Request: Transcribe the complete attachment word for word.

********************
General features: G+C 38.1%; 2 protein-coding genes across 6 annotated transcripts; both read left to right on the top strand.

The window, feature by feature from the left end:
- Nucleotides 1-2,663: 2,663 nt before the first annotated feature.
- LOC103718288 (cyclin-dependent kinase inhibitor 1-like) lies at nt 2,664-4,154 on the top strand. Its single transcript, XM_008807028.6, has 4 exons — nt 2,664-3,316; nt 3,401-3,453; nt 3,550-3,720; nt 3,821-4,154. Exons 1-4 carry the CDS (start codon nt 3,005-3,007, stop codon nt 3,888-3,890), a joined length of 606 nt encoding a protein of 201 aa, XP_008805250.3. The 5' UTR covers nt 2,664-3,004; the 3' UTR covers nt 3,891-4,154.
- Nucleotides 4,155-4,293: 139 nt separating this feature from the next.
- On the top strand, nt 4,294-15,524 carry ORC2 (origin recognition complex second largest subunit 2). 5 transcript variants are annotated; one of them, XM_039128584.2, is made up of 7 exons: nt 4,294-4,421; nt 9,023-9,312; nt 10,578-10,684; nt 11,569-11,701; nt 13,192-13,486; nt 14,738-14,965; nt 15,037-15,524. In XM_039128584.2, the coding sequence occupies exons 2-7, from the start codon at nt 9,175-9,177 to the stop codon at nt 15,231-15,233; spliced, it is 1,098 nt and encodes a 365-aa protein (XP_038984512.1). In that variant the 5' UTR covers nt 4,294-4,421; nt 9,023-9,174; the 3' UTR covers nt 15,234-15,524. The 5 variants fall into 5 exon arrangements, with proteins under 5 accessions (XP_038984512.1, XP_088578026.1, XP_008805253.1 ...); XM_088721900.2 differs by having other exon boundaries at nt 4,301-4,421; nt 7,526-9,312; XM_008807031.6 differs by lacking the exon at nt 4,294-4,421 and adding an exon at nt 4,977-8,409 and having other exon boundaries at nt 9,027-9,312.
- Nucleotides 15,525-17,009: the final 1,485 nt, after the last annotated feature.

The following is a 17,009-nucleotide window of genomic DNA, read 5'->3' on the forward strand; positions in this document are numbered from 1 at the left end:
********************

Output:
General features: G+C 38.1%; 2 protein-coding genes across 6 annotated transcripts; both read left to right on the top strand.

The window, feature by feature from the left end:
- Nucleotides 1-2,663: 2,663 nt before the first annotated feature.
- LOC103718288 (cyclin-dependent kinase inhibitor 1-like) lies at nt 2,664-4,154 on the top strand. Its single transcript, XM_008807028.6, has 4 exons — nt 2,664-3,316; nt 3,401-3,453; nt 3,550-3,720; nt 3,821-4,154. Exons 1-4 carry the CDS (start codon nt 3,005-3,007, stop codon nt 3,888-3,890), a joined length of 606 nt encoding a protein of 201 aa, XP_008805250.3. The 5' UTR covers nt 2,664-3,004; the 3' UTR covers nt 3,891-4,154.
- Nucleotides 4,155-4,293: 139 nt separating this feature from the next.
- On the top strand, nt 4,294-15,524 carry ORC2 (origin recognition complex second largest subunit 2). 5 transcript variants are annotated; one of them, XM_039128584.2, is made up of 7 exons: nt 4,294-4,421; nt 9,023-9,312; nt 10,578-10,684; nt 11,569-11,701; nt 13,192-13,486; nt 14,738-14,965; nt 15,037-15,524. In XM_039128584.2, the coding sequence occupies exons 2-7, from the start codon at nt 9,175-9,177 to the stop codon at nt 15,231-15,233; spliced, it is 1,098 nt and encodes a 365-aa protein (XP_038984512.1). In that variant the 5' UTR covers nt 4,294-4,421; nt 9,023-9,174; the 3' UTR covers nt 15,234-15,524. The 5 variants fall into 5 exon arrangements, with proteins under 5 accessions (XP_038984512.1, XP_088578026.1, XP_008805253.1 ...); XM_088721900.2 differs by having other exon boundaries at nt 4,301-4,421; nt 7,526-9,312; XM_008807031.6 differs by lacking the exon at nt 4,294-4,421 and adding an exon at nt 4,977-8,409 and having other exon boundaries at nt 9,027-9,312.
- Nucleotides 15,525-17,009: the final 1,485 nt, after the last annotated feature.

The following is a 17,009-nucleotide window of genomic DNA, read 5'->3' on the forward strand; positions in this document are numbered from 1 at the left end: